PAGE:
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Complex chromosomal translocation in a patient with Kallmann syndrome

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American Journal of Medical Genetics 91:240 (2000)
Letter to the Editor
Complex Chromosomal Translocation in a Patient
With Kallmann Syndrome
To the Editor:
Kallmann syndrome is characterized by a hypogonadotrophic hypogonadism and anosmia in affected
male patients. A gene (KALX) for Kallmann syndrome
(KS) was mapped to the short arm of the X chromosome
at band Xp22.3 [Franco et al., 1991]. Mutations of that
gene or microdeletions of this chromosomal segment
account for probably all X-linked cases of KS. However,
there is good evidence that at least one autosomal gene
exists, which when mutated gives rise to an autosomal
dominant form of KS [Merriam et al., 1977]. The existence of an autosomal recessive form of KS was also
suggested, although a dominant gene with reduced
penetrance has to be considered in such families [Hardelin et al., 1993]. Three cases with chromosomal rearrangements were reported so far, where the patients
had the characteristic phenotype of KS, with few or no
additional clinical findings [Best et al., 1990; Casamassima et al., 1993; Schinzel et al., 1995].
The propositus described here was initially suspected of having Aarskog syndrome because of his hypogenitalism, with a shawl scrotum, small testes, and a
micropenis. Minor anomalies like a broad nasal bridge
and a long philtrum were noted. He underwent repeated cycles of hormonal treatment and orchidopexis.
At the age of 4 years a biopsy of his testes indicated a
severely reduced number of spermatogonia (about 1/10)
per testicular canaliculi. At the age of 16 years, following hormonal stimulation by the GnRH test, an increase of LH and FSH but not of testosterone was recorded. At 17 years the patient, who was otherwise
normal with regard to physical and psychomotor development, was subjected to further investigations because of his anosmia and the hypogonadotrophic hypogonadism. Brain MRI indicated no abnormalities of the
pituitary gland; however, the bilateral absence of the
bulbus olfactorius and the anterior sulcus olfactorius
allowed the diagnosis of KS.
Cytogenetic analysis showed a complex chromosomal
rearrangement (CCR) involving chromosomes 3, 13,
and 18. By high-resolution banding and FISH with
whole chromosome painting probes it was possible to
*Correspondence to: Dr. Peter Michael Kroisel, University of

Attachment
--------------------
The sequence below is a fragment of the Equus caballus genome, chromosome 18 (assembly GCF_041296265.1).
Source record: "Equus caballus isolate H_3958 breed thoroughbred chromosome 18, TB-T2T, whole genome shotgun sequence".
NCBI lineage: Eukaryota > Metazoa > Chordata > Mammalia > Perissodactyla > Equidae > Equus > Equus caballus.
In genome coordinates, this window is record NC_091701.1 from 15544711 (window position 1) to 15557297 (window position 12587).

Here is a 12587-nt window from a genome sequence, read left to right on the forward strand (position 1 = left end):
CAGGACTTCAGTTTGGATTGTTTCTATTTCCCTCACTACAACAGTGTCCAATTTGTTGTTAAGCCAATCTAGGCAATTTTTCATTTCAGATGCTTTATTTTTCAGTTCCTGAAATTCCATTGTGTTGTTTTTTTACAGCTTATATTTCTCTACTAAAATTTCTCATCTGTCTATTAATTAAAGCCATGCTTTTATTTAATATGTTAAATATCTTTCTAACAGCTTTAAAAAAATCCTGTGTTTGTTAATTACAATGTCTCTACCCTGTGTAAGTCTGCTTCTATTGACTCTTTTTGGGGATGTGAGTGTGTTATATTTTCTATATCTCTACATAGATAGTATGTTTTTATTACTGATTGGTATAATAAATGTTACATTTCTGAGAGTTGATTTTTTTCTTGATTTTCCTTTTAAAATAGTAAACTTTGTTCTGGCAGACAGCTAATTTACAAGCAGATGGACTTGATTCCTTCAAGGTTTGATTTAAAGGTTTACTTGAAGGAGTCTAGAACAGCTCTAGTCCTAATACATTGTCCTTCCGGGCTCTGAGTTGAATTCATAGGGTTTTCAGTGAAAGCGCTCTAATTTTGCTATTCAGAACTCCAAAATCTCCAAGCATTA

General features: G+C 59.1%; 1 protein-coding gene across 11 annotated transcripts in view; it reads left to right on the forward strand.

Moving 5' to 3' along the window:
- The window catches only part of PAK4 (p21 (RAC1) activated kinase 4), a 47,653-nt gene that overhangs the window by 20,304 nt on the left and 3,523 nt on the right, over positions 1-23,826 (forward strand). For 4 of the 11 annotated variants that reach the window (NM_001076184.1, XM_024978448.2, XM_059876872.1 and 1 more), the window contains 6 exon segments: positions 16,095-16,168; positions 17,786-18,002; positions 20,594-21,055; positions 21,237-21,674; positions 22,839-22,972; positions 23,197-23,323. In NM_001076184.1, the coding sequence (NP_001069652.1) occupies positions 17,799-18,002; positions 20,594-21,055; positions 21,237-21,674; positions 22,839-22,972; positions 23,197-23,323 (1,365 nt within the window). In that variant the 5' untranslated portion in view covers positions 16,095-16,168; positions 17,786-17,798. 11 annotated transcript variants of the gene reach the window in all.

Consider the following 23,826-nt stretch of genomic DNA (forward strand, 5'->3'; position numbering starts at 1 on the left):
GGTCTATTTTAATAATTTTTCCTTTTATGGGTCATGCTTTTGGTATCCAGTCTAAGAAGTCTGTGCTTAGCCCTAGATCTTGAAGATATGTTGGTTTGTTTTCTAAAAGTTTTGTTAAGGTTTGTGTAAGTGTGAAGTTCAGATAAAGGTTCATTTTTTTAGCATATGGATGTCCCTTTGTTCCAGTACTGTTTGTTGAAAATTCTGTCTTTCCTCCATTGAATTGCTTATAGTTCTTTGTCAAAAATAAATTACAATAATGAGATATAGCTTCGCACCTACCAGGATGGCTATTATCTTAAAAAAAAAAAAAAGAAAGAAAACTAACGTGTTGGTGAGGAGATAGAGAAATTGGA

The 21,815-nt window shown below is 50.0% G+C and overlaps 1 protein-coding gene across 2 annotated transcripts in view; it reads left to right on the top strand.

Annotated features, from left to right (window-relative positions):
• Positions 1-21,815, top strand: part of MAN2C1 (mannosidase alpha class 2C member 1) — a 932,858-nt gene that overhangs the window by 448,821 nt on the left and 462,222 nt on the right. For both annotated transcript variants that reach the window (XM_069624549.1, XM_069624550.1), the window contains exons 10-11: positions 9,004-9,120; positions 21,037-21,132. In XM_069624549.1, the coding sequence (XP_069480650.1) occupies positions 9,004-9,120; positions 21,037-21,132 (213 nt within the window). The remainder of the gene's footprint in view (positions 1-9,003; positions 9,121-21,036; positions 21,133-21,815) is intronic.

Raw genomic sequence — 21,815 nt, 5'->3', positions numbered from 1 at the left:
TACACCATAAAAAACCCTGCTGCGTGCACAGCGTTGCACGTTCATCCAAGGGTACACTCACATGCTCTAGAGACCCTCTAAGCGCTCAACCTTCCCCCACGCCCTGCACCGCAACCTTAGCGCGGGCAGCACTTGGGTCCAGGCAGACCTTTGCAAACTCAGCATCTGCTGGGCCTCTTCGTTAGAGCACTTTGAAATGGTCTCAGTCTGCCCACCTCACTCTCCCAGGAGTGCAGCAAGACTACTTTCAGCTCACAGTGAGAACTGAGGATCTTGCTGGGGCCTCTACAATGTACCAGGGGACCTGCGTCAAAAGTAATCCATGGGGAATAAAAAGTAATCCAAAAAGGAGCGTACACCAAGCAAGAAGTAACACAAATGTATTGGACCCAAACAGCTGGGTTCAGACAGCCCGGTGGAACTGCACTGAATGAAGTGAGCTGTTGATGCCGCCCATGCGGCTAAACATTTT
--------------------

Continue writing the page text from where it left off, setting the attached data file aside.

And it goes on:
Graz, Institute of Medical Biology and Human Genetics, Harrachgasse 21/8, A-8010 Graz, Austria.
E-mail: kroisel@bkfug.kfunigraz.ac.at
Received 11 May 1999; Accepted 13 December 1999
© 2000 Wiley-Liss, Inc.
demonstrate that in addition to the translocation
t(3;13;18), a paracentric inversion of the long arm of
chromosome 3 was also present, resulting in the following karyotype: 46,XY,inv(3)(q24q26.32),t(3;13;18)
(q26.32;q21.2;q12.2). Application of a commercially
available FISH probe (LSI Kallmann’s Region Probe,
Vysis) ruled out a detectable microdeletion of the KALX
gene. The mother’s chromosomes were normal. The father was not available for analysis, but he is reportedly
a normal man. This patient represents the fourth reported case with an autosomal form of KS combined
with a chromosomal anomaly. It is intriguing that all
reported cases have different chromosomal breakpoints, although in the present case as well as in the
patient reported by Casamassima et al. [1993] the long
arm of chromosome 3 is involved, although with a different breakpoint. We have established a lymphoblastoid cell line of the patient and further molecular studies might allow identification of an autosomal gene
locus for a dominant form of KS.
REFERENCES
Best LG, Wasdahl WA, Larson LM, Sturlaugson J. 1990. Chromosome
abnormality in Kallmann syndrome. Am J Med Genet 35:306–309.
Casamassima AC, Wilmot PL, Vibert BK, Shapiro LR. 1993. Kallmann
syndrome associated with complex chromosome rearrangement. Am J
Med Genet 45:539–541.
Franco B, Guioli S, Pragliola A, Incerti B, Bardoni B, Tonlorenzi R, Carrozzo R, Maestrini E, Pieretti M, Taillon-Miller P, Brown CJ, Willard
HF, Lawrence C, Persio MG, Camerino G, Ballabio A. 1991. A gene
deleted in Kallmann’s syndrome shares homology with neural cell adhesion and axonal path-finding molecules. Nature 353:529–536.
Hardelin JP, Levilliers J, Blanchard S, Carel JC, Leutenegger M, PinardBertelletto JP, Bouloux P, Petit C. 1993. Heterogeneity in the mutations responsible for X-chromosome-linked Kallmann syndrome. Hum
Mol Genet 2:373–377.
Merriam GR, Beitins IZ, Bode HH. 1977. Father-to-son transmission of
hypogonadism with anosmia, Kallmann’s syndrome. Am J Dis Child
131:1216–1219.
Schinzel A, Lorda-Sanchez I, Binkert F, Carter NP, Bebb CE, FergusonSmith MA, Eiholzer U, Zachmann M, Robinson WP. 1995. Kallmann
syndrome in a boy with a t(1;10) translocation detected by reverse
chromosome painting. J Med Genet 32:957–961.
Peter M. Kroisel*
Erwin Petek
Klaus Wagner
Institute of Medical Biology and Human Genetics
University of Graz
Graz, Austria
Peter Kurnik
Department of Pediatrics
Klagenfurt Hospital
Klagenfurt, Austria
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complex, patients, kallmann, syndrome, chromosome, translocation
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